Thanks, Betsy!!! If I do get goats, you’ll definitely hear all about it. I love my chickens and think they’re a great place to start into small-scale livestock, along with earthworms and bunnies. Earthworm castings and bunny “pellets” are great organic fertilizers, and of course, chicken manure packs a huge nitrogen punch (best to use it tempered with straw or shredded paper). They all love kitchen scraps, too–no more guilt about “wasting” anything! (And of course, what they don’t eat–with the exception of fats, meat, and a few other “bad” things–can go into the compost pile.) Oops, guess I just can’t stop proselytizing when it comes to small-scale critters. Sorry! I, too, would love to have bees–some friends are actually taking the plunge this year after taking some workshops, and I’m so jealous. But I think I’d like to start by “renting” an organic hive from a local beekeeper. My fruits and veggies would get pollinated, and at year’s end I’d get a share of honey, too! Hope I can find a nearby beekeeper who’d be willing to bring me a hive…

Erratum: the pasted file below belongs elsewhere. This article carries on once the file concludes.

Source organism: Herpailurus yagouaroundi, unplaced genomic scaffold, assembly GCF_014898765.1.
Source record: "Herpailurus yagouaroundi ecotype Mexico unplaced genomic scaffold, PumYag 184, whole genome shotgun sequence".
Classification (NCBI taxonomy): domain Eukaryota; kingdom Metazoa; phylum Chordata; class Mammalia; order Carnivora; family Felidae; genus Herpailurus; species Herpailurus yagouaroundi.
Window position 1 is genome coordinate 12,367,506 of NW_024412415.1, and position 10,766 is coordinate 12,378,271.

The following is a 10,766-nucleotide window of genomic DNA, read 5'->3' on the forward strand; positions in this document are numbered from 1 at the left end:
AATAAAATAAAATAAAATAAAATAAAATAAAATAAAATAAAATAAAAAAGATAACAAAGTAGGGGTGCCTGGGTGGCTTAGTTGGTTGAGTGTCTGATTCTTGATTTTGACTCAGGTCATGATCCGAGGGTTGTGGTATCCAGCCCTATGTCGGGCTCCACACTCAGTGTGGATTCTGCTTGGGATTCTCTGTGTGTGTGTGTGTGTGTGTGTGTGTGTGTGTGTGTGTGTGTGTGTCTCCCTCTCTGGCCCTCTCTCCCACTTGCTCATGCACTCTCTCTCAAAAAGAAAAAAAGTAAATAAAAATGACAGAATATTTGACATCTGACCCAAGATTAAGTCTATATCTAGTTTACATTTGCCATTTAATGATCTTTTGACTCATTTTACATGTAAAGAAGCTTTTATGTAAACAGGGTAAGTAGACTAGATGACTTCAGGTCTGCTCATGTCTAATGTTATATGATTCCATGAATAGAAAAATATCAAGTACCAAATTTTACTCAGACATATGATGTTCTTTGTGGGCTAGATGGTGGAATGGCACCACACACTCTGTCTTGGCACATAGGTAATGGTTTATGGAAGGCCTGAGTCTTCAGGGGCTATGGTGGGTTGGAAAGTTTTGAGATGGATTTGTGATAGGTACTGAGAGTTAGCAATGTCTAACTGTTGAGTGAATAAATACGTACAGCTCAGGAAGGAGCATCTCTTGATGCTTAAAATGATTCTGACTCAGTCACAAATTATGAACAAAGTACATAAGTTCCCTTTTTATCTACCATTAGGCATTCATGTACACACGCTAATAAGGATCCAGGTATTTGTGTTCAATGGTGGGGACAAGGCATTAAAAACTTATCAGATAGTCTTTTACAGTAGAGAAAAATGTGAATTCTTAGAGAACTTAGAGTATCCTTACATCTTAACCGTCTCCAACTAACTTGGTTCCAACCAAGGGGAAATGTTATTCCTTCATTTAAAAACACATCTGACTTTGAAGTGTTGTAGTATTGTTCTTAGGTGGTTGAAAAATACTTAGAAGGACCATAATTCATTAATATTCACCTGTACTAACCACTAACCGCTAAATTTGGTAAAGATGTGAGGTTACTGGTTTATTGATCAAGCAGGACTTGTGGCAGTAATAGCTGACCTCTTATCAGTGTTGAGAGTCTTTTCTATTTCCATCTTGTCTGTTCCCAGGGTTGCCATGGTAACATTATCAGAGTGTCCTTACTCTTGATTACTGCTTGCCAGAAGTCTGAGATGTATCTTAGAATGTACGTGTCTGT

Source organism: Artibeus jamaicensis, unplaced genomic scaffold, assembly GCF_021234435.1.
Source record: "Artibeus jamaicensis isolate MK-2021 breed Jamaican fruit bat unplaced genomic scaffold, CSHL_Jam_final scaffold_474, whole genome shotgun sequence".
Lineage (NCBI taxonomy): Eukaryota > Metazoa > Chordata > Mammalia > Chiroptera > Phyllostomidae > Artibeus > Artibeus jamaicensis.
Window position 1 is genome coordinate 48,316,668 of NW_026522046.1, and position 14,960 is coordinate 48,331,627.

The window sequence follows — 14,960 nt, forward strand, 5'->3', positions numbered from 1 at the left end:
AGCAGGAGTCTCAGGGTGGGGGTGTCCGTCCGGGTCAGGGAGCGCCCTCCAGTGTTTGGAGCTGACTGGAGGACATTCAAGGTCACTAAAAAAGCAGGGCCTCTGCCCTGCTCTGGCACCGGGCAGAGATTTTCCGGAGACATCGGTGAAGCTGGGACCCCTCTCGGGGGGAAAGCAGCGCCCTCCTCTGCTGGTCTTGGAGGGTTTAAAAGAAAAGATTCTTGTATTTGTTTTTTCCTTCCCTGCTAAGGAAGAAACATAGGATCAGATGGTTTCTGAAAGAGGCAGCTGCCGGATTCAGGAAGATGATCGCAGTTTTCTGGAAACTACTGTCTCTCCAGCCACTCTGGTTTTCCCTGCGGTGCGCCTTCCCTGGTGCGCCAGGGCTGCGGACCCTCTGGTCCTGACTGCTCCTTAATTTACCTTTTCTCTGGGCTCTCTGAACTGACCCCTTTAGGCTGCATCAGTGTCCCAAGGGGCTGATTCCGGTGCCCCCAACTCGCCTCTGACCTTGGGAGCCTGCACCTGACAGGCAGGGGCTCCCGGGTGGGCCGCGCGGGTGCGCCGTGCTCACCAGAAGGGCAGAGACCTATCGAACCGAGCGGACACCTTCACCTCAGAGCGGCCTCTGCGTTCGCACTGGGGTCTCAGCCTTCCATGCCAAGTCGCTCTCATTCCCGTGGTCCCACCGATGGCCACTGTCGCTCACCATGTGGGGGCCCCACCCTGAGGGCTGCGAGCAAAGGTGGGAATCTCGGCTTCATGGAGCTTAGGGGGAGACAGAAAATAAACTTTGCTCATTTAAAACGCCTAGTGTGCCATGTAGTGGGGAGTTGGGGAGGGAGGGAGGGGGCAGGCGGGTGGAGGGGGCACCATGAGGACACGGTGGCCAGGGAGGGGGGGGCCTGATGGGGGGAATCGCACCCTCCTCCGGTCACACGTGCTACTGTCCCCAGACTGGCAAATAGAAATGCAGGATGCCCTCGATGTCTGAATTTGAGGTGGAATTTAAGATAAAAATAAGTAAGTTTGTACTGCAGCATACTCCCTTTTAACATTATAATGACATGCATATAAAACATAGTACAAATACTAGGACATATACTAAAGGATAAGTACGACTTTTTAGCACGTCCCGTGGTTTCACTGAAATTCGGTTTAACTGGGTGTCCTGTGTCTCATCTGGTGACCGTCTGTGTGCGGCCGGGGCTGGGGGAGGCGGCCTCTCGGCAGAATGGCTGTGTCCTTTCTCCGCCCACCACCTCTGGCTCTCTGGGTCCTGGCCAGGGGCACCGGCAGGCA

2. Becca - March 25, 2008

Hi there, I couldn’t find your email address (if I ever had it) so decided to leave this reply here in the comment section. I ordered my cotton seed from bountiful gardens and all they had available was “Atlas,” which I believe is a white variety. I would love some of the brown cotton but didn’t see it in their catalog. I grew cotton several years ago on my parents’ land in Louisiana and it did really well. I’m hoping for a good crop this year as well.

Hi Becca! Hmmm, I know there are organic cotton cultivars that produce green and pink as well as brown cotton–much like Araucana and Americana chicken eggs! But where can one buy them?!! If I were you, I’d query Mother Earth News (there’s a link on this site)–if anybody can source those seeds, they’d be the ones. Good luck! And what will you do with your cotton harvest?